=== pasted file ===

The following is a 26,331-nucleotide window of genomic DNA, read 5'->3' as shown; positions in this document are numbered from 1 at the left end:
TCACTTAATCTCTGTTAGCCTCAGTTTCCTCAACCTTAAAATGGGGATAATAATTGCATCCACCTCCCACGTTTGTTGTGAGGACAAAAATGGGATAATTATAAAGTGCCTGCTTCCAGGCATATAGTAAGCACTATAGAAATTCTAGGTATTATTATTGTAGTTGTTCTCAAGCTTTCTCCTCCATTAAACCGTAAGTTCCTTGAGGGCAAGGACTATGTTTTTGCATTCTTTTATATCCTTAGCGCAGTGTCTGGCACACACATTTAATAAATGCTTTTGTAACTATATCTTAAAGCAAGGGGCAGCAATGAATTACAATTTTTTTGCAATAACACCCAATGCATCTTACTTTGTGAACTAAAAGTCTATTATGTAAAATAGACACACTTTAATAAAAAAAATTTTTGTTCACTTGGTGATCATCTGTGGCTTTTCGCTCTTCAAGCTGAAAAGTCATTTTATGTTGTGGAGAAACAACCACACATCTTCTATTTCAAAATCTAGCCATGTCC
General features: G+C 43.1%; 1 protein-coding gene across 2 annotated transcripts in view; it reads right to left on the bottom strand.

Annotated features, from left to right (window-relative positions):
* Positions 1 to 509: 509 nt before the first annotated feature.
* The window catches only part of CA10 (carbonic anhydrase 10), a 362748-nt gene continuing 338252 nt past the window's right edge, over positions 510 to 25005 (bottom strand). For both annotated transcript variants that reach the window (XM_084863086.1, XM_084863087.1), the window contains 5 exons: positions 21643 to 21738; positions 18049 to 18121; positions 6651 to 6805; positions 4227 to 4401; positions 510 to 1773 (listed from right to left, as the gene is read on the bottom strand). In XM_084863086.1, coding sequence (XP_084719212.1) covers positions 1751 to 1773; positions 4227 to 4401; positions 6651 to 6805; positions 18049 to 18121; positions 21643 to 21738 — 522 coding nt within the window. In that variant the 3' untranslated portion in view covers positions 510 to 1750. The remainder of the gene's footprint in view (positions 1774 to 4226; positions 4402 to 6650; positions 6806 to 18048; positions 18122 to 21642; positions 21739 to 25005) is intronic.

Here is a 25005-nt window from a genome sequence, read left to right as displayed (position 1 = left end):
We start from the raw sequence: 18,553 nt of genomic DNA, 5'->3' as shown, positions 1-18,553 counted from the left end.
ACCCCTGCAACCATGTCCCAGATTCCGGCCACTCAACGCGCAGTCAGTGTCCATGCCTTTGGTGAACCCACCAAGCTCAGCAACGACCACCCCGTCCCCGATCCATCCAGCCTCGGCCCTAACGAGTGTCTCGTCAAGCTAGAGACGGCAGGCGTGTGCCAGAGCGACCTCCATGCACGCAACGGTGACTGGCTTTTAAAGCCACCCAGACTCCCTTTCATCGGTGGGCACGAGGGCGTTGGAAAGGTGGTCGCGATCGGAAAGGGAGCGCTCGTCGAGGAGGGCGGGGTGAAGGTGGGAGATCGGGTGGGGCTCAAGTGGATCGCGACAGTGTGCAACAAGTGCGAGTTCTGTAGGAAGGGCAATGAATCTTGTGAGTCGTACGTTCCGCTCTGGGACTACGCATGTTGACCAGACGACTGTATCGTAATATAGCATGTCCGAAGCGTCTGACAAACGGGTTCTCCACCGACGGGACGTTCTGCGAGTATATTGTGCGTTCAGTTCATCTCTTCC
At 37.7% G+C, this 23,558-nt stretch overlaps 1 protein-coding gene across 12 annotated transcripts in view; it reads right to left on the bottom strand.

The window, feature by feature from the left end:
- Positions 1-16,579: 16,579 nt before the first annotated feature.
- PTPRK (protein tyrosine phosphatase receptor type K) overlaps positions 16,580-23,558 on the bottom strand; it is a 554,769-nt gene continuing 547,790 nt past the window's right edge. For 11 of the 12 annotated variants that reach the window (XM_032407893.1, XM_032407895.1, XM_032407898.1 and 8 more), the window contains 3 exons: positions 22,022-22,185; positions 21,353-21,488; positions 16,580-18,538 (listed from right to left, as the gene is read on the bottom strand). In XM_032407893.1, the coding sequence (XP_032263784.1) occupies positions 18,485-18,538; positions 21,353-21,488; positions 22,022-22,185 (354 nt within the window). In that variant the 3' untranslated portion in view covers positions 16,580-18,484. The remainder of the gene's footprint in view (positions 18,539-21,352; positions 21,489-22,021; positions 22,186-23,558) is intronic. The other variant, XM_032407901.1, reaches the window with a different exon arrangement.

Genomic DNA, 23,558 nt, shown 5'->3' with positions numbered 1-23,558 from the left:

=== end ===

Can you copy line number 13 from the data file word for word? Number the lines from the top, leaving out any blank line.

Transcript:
- PTPRK (protein tyrosine phosphatase receptor type K) overlaps positions 16,580-23,558 on the bottom strand; it is a 554,769-nt gene continuing 547,790 nt past the window's right edge. For 11 of the 12 annotated variants that reach the window (XM_032407893.1, XM_032407895.1, XM_032407898.1 and 8 more), the window contains 3 exons: positions 22,022-22,185; positions 21,353-21,488; positions 16,580-18,538 (listed from right to left, as the gene is read on the bottom strand). In XM_032407893.1, the coding sequence (XP_032263784.1) occupies positions 18,485-18,538; positions 21,353-21,488; positions 22,022-22,185 (354 nt within the window). In that variant the 3' untranslated portion in view covers positions 16,580-18,484. The remainder of the gene's footprint in view (positions 18,539-21,352; positions 21,489-22,021; positions 22,186-23,558) is intronic. The other variant, XM_032407901.1, reaches the window with a different exon arrangement.